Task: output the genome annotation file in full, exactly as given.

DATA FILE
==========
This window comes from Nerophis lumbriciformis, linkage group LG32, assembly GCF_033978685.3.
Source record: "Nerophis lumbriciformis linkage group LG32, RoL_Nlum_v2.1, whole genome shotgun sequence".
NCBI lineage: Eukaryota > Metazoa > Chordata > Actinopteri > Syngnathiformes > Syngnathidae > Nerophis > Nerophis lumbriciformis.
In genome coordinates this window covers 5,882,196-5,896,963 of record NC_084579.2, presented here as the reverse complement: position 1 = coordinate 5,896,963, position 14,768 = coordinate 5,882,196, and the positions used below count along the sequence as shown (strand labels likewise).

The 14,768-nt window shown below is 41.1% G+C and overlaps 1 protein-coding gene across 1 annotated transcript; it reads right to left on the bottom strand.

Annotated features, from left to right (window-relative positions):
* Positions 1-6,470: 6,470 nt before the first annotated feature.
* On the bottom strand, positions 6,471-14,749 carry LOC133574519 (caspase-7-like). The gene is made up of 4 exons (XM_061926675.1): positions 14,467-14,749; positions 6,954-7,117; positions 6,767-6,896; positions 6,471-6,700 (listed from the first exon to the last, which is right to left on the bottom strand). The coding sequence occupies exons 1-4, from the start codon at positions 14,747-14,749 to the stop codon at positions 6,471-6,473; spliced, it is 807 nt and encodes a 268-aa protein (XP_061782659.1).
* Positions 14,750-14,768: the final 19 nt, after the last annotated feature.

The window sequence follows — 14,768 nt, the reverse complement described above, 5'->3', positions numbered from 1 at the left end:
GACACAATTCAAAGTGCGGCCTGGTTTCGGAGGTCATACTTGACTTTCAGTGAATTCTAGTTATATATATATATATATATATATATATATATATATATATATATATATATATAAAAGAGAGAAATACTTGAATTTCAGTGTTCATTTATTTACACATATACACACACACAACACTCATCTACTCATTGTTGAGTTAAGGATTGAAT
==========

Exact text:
This window comes from Nerophis lumbriciformis, linkage group LG32, assembly GCF_033978685.3.
Source record: "Nerophis lumbriciformis linkage group LG32, RoL_Nlum_v2.1, whole genome shotgun sequence".
NCBI lineage: Eukaryota > Metazoa > Chordata > Actinopteri > Syngnathiformes > Syngnathidae > Nerophis > Nerophis lumbriciformis.
In genome coordinates this window covers 5,882,196-5,896,963 of record NC_084579.2, presented here as the reverse complement: position 1 = coordinate 5,896,963, position 14,768 = coordinate 5,882,196, and the positions used below count along the sequence as shown (strand labels likewise).

The 14,768-nt window shown below is 41.1% G+C and overlaps 1 protein-coding gene across 1 annotated transcript; it reads right to left on the bottom strand.

Annotated features, from left to right (window-relative positions):
* Positions 1-6,470: 6,470 nt before the first annotated feature.
* On the bottom strand, positions 6,471-14,749 carry LOC133574519 (caspase-7-like). The gene is made up of 4 exons (XM_061926675.1): positions 14,467-14,749; positions 6,954-7,117; positions 6,767-6,896; positions 6,471-6,700 (listed from the first exon to the last, which is right to left on the bottom strand). The coding sequence occupies exons 1-4, from the start codon at positions 14,747-14,749 to the stop codon at positions 6,471-6,473; spliced, it is 807 nt and encodes a 268-aa protein (XP_061782659.1).
* Positions 14,750-14,768: the final 19 nt, after the last annotated feature.

The window sequence follows — 14,768 nt, the reverse complement described above, 5'->3', positions numbered from 1 at the left end:
GACACAATTCAAAGTGCGGCCTGGTTTCGGAGGTCATACTTGACTTTCAGTGAATTCTAGTTATATATATATATATATATATATATATATATATATATATATATATATATATAAAAGAGAGAAATACTTGAATTTCAGTGTTCATTTATTTACACATATACACACACACAACACTCATCTACTCATTGTTGAGTTAAGGATTGAAT